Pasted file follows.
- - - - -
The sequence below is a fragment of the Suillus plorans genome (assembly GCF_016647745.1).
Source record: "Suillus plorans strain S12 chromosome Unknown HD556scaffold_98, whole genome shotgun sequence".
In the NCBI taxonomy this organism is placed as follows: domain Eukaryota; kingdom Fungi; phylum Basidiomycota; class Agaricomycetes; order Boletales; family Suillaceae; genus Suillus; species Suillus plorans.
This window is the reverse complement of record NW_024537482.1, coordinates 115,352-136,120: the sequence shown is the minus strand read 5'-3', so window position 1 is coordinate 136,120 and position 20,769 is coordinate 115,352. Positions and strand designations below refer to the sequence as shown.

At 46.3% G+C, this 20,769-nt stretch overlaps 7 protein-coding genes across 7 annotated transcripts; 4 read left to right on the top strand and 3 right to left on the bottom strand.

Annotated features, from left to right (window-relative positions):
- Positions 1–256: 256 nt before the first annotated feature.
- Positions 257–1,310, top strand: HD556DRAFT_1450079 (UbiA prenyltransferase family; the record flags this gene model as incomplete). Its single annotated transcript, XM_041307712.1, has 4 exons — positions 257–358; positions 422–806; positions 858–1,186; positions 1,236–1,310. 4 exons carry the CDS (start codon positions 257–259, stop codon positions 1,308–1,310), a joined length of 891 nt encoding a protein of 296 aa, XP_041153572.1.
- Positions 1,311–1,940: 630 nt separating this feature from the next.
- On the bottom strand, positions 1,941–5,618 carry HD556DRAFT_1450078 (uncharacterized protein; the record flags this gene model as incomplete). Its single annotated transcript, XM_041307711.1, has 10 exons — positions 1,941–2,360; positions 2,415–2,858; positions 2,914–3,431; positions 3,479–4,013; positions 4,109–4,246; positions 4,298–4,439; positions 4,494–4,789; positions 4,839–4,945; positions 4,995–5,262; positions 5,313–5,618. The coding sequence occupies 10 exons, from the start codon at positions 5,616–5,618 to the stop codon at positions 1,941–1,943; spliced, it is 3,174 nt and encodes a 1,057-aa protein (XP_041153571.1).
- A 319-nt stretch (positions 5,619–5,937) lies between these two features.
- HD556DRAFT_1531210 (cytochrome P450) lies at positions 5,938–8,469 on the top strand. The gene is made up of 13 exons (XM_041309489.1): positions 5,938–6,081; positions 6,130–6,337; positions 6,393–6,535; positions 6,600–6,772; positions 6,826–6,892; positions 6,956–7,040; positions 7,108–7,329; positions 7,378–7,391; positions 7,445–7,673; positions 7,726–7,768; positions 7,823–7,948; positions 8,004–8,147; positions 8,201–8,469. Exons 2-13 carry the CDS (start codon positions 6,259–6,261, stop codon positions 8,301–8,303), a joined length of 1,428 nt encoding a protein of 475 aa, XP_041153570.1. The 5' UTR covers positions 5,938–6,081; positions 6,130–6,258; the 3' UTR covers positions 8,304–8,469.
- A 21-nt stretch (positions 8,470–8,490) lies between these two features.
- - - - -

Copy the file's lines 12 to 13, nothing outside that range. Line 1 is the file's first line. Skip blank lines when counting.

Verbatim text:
- HD556DRAFT_1531210 (cytochrome P450) lies at positions 5,938–8,469 on the top strand. The gene is made up of 13 exons (XM_041309489.1): positions 5,938–6,081; positions 6,130–6,337; positions 6,393–6,535; positions 6,600–6,772; positions 6,826–6,892; positions 6,956–7,040; positions 7,108–7,329; positions 7,378–7,391; positions 7,445–7,673; positions 7,726–7,768; positions 7,823–7,948; positions 8,004–8,147; positions 8,201–8,469. Exons 2-13 carry the CDS (start codon positions 6,259–6,261, stop codon positions 8,301–8,303), a joined length of 1,428 nt encoding a protein of 475 aa, XP_041153570.1. The 5' UTR covers positions 5,938–6,081; positions 6,130–6,258; the 3' UTR covers positions 8,304–8,469.
- A 21-nt stretch (positions 8,470–8,490) lies between these two features.